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Beyond the Boys’ Club: Alissa White-Gluz of Arch Enemy

"There is a paradigm that women are forever the muse, never the artist. I love that we can actually be both."

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Arch Enemy by Katja Kuhl
Arch Enemy by Katja Kuhl

    Beyond the Boys’ Club is a monthly column from journalist and radio host Anne Erickson, focusing on women in the heavy music genres, as they offer their perspectives on the music industry and discuss their personal experiences. Erickson is also a music artist herself and has a new single, “Last Love,” with Upon Wings. The latest edition of Beyond the Boys’ Club features an interview with Alissa White-Gluz of the band Arch Enemy.

    Arch Enemy have built a strong name for themselves in the realm of extreme metal, and fans waited with great anticipation for the band’s latest full-length effort, Deceivers, the group’s first album in five years. The set dropped August 12th via Century Media Records, marking the 11th studio release from the veteran metal act.

    Lead vocalist Alissa White-Gluz has been with Arch Enemy since 2014, and Deceivers marks her third album with the band, following War Eternal and Will to Power. While stepping into the lead singer role in any established band isn’t easy, White-Gluz has done it with strength, class and charisma, helping to add to the band’s fanbase over the past several years.

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    White-Gluz checked in with Heavy Consequence for the latest edition of “Beyond the Boys’ Club,” discussing the new album, their recent tour with Behemoth, her vegan lifestyle, what it’s like being a female in heavy metal and more. Read the full interview below.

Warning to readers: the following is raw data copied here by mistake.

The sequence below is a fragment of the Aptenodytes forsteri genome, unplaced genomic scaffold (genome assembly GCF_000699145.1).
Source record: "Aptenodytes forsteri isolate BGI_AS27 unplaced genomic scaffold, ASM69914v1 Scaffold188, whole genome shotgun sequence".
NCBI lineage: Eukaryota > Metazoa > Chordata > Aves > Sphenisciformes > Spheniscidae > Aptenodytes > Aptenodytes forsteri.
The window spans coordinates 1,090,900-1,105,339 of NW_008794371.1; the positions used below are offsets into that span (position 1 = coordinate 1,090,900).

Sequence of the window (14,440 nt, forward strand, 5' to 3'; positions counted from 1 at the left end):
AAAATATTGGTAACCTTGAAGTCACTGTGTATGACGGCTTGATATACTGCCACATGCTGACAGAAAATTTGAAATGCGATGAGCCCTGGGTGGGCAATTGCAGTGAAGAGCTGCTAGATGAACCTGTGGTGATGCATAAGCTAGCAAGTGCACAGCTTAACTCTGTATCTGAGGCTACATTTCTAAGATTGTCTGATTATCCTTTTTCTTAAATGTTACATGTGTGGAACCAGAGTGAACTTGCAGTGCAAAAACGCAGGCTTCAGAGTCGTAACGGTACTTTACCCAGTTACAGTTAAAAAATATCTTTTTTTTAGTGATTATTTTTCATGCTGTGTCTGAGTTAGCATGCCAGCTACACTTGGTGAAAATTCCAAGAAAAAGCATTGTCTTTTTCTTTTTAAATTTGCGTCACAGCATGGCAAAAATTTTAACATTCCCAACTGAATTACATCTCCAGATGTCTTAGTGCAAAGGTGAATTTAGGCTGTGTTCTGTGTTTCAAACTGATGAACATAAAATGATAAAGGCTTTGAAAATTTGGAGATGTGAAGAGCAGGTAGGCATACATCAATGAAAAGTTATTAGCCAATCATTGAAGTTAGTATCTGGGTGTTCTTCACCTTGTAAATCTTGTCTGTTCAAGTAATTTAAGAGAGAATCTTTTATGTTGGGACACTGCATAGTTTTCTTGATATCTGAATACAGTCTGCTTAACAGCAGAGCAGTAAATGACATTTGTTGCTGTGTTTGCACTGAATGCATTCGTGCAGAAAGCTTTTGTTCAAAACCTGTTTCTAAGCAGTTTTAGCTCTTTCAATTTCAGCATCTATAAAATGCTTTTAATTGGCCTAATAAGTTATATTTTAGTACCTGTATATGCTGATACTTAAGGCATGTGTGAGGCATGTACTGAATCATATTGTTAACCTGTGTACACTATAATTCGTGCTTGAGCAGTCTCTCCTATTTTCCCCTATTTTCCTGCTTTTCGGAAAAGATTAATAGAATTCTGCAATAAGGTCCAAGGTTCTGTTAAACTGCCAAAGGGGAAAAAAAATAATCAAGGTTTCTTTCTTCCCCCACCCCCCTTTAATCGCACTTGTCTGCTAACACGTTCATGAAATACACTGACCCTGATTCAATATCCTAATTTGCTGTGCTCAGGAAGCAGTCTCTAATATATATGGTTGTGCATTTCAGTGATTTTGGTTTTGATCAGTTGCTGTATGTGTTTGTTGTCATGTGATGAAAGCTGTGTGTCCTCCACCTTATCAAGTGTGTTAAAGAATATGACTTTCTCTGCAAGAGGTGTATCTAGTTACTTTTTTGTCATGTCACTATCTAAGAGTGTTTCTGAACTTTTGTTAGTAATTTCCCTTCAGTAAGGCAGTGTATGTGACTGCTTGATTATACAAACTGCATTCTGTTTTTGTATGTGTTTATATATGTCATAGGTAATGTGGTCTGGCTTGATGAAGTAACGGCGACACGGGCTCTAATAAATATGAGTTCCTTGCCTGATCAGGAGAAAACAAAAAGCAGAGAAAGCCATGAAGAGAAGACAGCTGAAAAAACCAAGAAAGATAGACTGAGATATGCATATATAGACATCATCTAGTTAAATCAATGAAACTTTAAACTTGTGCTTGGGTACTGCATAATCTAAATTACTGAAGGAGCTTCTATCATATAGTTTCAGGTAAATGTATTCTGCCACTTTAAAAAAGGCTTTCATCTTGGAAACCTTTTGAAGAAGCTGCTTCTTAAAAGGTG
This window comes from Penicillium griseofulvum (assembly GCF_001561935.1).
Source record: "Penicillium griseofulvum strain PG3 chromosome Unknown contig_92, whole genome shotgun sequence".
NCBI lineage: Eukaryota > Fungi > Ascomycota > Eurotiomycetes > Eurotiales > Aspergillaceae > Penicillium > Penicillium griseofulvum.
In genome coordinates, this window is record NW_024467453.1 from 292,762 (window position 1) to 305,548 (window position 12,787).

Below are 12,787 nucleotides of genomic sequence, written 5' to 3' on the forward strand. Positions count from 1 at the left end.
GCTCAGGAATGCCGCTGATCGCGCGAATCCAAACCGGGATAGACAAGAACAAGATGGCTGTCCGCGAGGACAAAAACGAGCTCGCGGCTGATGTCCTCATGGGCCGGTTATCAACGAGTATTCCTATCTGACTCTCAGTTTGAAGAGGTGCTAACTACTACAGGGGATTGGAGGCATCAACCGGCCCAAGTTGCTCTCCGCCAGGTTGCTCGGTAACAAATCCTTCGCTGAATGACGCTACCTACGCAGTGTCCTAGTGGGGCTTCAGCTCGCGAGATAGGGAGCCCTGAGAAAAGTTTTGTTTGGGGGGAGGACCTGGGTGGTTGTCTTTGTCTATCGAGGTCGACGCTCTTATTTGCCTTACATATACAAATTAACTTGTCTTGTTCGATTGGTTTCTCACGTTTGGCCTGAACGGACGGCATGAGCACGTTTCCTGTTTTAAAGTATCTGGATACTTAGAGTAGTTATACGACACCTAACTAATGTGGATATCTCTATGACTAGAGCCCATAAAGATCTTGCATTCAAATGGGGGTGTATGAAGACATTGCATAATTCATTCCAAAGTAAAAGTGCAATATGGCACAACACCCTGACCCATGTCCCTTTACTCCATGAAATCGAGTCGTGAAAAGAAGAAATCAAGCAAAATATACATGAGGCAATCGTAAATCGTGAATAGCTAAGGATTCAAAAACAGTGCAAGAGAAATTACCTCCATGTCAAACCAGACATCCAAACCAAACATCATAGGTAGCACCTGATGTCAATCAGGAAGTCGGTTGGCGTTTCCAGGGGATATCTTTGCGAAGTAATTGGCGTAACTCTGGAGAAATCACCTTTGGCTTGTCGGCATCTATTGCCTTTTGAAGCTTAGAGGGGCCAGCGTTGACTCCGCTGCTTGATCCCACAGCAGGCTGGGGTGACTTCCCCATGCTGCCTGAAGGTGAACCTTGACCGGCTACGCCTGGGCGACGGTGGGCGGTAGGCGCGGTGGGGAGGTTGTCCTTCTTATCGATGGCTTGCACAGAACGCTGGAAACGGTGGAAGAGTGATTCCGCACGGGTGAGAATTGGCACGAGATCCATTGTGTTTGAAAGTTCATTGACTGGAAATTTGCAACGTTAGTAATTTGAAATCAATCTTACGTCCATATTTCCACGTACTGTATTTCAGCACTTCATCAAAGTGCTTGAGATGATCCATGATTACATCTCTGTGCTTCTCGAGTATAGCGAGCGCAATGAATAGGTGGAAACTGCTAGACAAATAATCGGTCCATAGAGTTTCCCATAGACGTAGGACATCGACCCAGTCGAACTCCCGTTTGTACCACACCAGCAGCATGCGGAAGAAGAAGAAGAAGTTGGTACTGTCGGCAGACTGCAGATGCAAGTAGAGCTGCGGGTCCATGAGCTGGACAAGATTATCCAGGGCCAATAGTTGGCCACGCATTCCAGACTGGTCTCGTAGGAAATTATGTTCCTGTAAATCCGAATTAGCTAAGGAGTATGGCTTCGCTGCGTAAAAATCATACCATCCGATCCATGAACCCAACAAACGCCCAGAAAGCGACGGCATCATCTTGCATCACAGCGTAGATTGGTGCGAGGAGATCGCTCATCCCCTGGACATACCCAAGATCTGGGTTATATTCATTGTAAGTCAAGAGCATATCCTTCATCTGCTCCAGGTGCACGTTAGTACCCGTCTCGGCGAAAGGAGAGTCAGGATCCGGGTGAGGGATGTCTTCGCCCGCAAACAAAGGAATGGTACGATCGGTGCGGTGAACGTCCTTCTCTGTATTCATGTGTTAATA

Congratulations on your new album, Deceivers. One of the early singles off the release was the brutally fantastic “House of Mirrors.” Tell me about the story behind that song and why you wanted it to be the first taste of new music off the new album.

    Thank you! It is always difficult to choose which songs to highlight as singles. “House of Mirrors” is a real head-banger, and the lyrics are some of my favorite. I tapped into the metaphor of “the home” — something everyone is quite familiar with. During the past couple years, I feel that the concept of “home” has shifted from something positive (home is where the heart is, home sweet home, etc.) to something negative (stay-at-home orders). Many people felt isolated and trapped during lockdowns. I wanted to explore the psychological effects of isolation and how a place that used to be synonymous with solace can quickly shift to a place of distress.

    At this point, we have released four singles — namely “Deceiver, Deceiver,” “House of Mirrors,” “Handshake with Hell” and “Sunset Over the Empire.” I think it is quite clear that each of these songs stands on its own and is very different from the rest. I think the album has this kind of dynamic throughout and grows on you with every listen.

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    “Handshake with Hell” has such a classic metal vibe. Tell me about the story behind that song.